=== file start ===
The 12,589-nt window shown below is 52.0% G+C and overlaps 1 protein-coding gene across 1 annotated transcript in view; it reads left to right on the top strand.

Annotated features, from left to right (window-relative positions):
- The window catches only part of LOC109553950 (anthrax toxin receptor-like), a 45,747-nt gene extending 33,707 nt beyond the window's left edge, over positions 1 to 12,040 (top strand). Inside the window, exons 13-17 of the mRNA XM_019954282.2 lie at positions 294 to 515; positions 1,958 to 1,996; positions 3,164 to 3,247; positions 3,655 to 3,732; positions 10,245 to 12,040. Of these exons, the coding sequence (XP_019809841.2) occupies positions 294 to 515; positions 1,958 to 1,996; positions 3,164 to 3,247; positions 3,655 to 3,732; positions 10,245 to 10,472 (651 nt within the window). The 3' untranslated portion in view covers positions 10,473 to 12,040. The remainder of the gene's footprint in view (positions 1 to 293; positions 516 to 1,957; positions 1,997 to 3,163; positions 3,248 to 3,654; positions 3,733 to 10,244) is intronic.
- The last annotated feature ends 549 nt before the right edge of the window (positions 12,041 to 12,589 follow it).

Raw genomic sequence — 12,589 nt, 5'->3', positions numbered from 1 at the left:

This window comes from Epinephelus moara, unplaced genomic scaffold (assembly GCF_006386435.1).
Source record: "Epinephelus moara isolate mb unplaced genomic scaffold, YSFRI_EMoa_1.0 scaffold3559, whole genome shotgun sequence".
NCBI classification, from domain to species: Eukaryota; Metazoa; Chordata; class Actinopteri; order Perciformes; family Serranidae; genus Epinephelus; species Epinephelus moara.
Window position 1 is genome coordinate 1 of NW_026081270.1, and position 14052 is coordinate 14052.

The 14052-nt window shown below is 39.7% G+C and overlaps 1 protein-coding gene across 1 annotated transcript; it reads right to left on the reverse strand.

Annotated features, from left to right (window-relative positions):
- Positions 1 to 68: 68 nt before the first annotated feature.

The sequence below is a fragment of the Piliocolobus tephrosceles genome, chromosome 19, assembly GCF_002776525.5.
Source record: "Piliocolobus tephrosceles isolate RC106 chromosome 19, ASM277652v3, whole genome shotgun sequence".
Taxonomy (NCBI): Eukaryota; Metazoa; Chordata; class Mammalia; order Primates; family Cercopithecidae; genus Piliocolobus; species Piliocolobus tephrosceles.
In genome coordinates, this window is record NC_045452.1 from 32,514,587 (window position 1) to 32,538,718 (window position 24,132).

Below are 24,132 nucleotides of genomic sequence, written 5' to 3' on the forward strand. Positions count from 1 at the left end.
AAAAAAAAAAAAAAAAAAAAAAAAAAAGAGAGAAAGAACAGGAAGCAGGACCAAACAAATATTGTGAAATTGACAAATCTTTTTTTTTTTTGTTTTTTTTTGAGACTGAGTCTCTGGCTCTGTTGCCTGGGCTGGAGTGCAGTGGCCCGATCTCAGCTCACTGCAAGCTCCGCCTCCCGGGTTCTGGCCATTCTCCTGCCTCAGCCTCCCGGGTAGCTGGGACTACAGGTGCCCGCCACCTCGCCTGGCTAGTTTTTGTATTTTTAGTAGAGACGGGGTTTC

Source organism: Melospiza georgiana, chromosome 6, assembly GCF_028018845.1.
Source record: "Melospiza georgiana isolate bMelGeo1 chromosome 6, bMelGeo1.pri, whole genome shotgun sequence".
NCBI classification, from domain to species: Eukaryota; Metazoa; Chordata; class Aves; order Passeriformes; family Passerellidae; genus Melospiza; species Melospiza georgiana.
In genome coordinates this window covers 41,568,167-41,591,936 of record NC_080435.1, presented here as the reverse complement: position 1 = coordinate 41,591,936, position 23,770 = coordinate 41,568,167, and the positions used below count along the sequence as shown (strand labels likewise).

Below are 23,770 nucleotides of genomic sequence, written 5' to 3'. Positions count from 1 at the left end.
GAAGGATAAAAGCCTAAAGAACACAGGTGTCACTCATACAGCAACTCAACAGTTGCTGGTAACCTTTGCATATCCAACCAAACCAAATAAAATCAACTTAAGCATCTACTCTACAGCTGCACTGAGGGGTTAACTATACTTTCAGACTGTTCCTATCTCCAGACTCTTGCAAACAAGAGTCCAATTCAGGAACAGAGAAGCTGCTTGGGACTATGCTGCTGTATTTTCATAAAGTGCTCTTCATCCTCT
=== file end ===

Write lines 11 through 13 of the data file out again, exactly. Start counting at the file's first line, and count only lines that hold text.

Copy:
Annotated features, from left to right (window-relative positions):
- Positions 1 to 68: 68 nt before the first annotated feature.

The sequence below is a fragment of the Piliocolobus tephrosceles genome, chromosome 19, assembly GCF_002776525.5.